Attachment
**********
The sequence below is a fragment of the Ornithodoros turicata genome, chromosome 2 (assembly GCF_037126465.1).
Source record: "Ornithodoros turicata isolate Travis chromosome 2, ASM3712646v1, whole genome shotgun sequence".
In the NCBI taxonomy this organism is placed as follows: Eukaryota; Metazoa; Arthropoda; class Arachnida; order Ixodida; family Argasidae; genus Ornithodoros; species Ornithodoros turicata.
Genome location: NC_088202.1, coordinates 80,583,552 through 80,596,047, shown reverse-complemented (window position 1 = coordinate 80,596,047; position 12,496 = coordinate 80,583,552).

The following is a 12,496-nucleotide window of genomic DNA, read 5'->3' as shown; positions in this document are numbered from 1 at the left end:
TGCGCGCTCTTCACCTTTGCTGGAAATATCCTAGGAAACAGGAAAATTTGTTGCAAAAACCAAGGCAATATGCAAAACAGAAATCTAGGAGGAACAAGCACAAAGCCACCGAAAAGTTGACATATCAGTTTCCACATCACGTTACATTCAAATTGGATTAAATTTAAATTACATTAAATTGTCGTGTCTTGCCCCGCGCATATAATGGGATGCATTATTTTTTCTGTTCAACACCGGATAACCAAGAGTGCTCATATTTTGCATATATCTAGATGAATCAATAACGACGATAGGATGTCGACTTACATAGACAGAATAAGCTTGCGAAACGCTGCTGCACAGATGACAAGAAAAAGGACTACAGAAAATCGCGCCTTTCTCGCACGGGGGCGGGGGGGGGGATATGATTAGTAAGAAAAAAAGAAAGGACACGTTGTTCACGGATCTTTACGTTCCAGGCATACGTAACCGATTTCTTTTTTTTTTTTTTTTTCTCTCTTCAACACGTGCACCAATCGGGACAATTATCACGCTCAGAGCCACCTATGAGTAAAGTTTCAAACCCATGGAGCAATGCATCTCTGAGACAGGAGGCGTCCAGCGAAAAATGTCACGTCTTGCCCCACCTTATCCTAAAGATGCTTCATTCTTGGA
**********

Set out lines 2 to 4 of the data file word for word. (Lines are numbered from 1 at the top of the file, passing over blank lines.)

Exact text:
Source record: "Ornithodoros turicata isolate Travis chromosome 2, ASM3712646v1, whole genome shotgun sequence".
In the NCBI taxonomy this organism is placed as follows: Eukaryota; Metazoa; Arthropoda; class Arachnida; order Ixodida; family Argasidae; genus Ornithodoros; species Ornithodoros turicata.
Genome location: NC_088202.1, coordinates 80,583,552 through 80,596,047, shown reverse-complemented (window position 1 = coordinate 80,596,047; position 12,496 = coordinate 80,583,552).